As shown in the historical data, wood processing, wood products, agricultural activity and food production make up a large portion of the overall fire and explosion incidents. Since 2017, wood and wood products have ranged from 21 to 28 per cent of the incidents, while agricultural activity and food production has ranged from 33 to 44 per cent.
As shown in the detailed incident breakdown, the “other” category includes pulp & paper, high schools, and educational facilities. Industries not broken out in the detailed breakdown include incidents in metal recycling, rail maintenance, display stand manufacturing, jewelry, surfactant manufacturing, plastic bottle manufacturing, chemical processing, phosphate production, waste treatment, composites manufacturing, and textiles.
Combined, the overall “other” category of industries makes up 28 per cent of the injuries and 50 per cent of the fatalities reported in 2020. Wood and wood products, agriculture and food processing, and automotive and metalworking make up 19 per cent, 43 per cent and eight per cent of the injuries, respectively. Wood and wood products, and agriculture and food processing make up 30 per cent and 20 per cent of the fatalities, respectively.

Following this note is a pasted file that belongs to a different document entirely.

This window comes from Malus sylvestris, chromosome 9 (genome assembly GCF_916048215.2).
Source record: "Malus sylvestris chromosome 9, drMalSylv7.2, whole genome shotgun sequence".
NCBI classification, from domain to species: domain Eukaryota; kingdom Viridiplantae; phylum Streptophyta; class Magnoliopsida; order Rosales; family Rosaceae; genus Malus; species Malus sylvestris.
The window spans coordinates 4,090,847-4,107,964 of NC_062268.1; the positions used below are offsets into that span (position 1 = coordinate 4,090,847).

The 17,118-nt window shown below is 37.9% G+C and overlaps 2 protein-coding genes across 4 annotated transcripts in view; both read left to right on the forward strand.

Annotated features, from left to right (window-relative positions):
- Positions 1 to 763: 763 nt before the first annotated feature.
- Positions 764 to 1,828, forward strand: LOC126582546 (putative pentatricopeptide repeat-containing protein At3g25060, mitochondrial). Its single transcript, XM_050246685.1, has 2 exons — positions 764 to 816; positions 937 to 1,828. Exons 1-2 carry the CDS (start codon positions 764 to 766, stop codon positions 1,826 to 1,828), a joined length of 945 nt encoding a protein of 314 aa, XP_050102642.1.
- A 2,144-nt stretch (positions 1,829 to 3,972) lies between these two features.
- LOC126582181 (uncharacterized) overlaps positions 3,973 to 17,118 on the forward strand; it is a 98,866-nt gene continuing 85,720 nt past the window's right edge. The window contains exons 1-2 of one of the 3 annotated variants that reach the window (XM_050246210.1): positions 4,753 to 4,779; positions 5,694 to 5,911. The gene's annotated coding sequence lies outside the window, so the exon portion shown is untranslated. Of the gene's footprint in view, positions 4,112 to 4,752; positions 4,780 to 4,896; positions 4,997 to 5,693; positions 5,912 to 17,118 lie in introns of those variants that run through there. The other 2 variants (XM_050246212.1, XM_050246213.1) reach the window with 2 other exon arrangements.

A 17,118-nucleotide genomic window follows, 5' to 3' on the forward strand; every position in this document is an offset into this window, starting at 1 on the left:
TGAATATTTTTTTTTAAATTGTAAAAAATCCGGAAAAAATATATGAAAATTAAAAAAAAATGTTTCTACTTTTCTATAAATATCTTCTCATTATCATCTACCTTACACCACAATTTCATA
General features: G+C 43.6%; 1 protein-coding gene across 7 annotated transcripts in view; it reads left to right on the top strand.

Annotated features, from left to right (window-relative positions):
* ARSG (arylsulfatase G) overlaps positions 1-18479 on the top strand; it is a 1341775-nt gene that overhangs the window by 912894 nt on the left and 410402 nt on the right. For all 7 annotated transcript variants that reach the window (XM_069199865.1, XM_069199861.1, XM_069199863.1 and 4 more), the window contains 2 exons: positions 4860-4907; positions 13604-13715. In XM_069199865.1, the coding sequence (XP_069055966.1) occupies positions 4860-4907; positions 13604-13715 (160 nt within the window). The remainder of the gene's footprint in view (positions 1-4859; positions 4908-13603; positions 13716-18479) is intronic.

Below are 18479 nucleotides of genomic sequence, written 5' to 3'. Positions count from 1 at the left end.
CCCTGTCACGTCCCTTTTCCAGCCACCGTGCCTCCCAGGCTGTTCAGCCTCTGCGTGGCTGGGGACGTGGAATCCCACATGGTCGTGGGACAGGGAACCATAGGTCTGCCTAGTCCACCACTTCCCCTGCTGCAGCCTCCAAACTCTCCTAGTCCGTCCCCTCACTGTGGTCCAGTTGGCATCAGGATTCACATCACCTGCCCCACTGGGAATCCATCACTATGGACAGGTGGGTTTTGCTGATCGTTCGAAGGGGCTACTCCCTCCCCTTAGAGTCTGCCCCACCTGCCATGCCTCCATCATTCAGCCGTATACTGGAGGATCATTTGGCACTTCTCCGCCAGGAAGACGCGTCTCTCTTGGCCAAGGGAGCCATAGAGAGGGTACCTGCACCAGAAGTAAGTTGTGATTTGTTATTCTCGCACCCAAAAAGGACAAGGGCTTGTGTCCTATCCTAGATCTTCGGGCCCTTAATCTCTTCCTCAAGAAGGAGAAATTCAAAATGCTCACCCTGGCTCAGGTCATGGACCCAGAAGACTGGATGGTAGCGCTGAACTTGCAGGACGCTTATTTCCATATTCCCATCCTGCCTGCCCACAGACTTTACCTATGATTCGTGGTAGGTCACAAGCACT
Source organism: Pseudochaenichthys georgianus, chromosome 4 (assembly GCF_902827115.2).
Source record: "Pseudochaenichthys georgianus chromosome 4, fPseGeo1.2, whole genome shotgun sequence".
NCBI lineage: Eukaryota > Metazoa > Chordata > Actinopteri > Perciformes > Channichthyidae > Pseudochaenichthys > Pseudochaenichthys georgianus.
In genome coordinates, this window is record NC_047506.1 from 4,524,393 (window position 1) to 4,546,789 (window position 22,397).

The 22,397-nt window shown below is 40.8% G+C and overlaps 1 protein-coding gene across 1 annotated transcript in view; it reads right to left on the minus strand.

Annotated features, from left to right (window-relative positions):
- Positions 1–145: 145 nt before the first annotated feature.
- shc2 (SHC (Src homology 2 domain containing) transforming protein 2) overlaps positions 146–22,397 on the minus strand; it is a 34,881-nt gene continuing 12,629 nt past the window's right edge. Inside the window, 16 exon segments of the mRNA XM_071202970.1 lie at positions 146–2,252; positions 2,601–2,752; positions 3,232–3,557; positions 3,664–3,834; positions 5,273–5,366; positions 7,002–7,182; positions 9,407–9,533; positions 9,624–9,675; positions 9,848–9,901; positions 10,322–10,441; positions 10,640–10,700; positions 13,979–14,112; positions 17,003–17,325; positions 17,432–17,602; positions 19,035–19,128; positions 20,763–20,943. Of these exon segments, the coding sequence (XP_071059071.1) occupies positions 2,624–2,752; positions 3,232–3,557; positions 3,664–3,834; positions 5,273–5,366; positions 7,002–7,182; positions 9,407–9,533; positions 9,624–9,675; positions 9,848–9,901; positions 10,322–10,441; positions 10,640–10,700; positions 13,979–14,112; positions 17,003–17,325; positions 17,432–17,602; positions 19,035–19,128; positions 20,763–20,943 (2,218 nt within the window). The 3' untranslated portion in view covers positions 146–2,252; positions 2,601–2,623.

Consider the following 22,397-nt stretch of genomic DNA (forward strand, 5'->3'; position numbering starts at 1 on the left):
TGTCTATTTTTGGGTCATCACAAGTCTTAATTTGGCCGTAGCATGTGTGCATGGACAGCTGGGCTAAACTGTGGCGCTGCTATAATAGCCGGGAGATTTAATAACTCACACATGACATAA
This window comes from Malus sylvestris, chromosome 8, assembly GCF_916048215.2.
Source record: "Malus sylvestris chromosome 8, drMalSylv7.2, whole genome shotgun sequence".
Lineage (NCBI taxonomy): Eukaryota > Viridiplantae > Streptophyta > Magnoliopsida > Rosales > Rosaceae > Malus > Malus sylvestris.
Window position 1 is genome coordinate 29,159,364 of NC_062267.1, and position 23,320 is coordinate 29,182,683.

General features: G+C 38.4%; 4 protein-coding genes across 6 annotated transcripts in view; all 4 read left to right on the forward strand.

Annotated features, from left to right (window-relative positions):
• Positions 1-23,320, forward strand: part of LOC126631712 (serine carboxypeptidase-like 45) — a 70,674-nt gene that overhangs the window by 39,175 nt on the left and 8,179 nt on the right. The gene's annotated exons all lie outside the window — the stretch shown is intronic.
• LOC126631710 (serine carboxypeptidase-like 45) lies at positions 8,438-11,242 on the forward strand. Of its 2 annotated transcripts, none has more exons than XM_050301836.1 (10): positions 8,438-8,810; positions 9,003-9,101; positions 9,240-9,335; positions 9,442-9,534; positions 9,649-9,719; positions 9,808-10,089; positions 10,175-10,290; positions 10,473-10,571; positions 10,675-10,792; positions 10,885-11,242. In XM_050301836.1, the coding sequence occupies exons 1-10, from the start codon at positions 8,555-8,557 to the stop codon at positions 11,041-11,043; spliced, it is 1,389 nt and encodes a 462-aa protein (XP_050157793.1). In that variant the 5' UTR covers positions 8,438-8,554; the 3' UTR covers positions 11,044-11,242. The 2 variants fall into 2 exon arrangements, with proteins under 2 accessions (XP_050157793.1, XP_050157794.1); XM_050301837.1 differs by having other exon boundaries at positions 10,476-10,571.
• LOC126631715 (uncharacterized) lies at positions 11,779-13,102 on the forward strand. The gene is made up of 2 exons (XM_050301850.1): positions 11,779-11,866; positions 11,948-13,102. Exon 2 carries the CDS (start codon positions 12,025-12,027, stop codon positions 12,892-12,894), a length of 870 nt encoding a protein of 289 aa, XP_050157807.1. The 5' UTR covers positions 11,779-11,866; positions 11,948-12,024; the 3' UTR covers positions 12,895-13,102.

Equipment and causes
In 2020, storage silos demonstrated the highest percentage of combustible dust incidents with 30 fires and 13 explosions reported. This is a higher percentage than the 2017 and 2018 reports, which found that dust collection systems had the highest percentage of incidents. In 2020, only 13 per cent of the fires and explosions occurred in dust collection systems.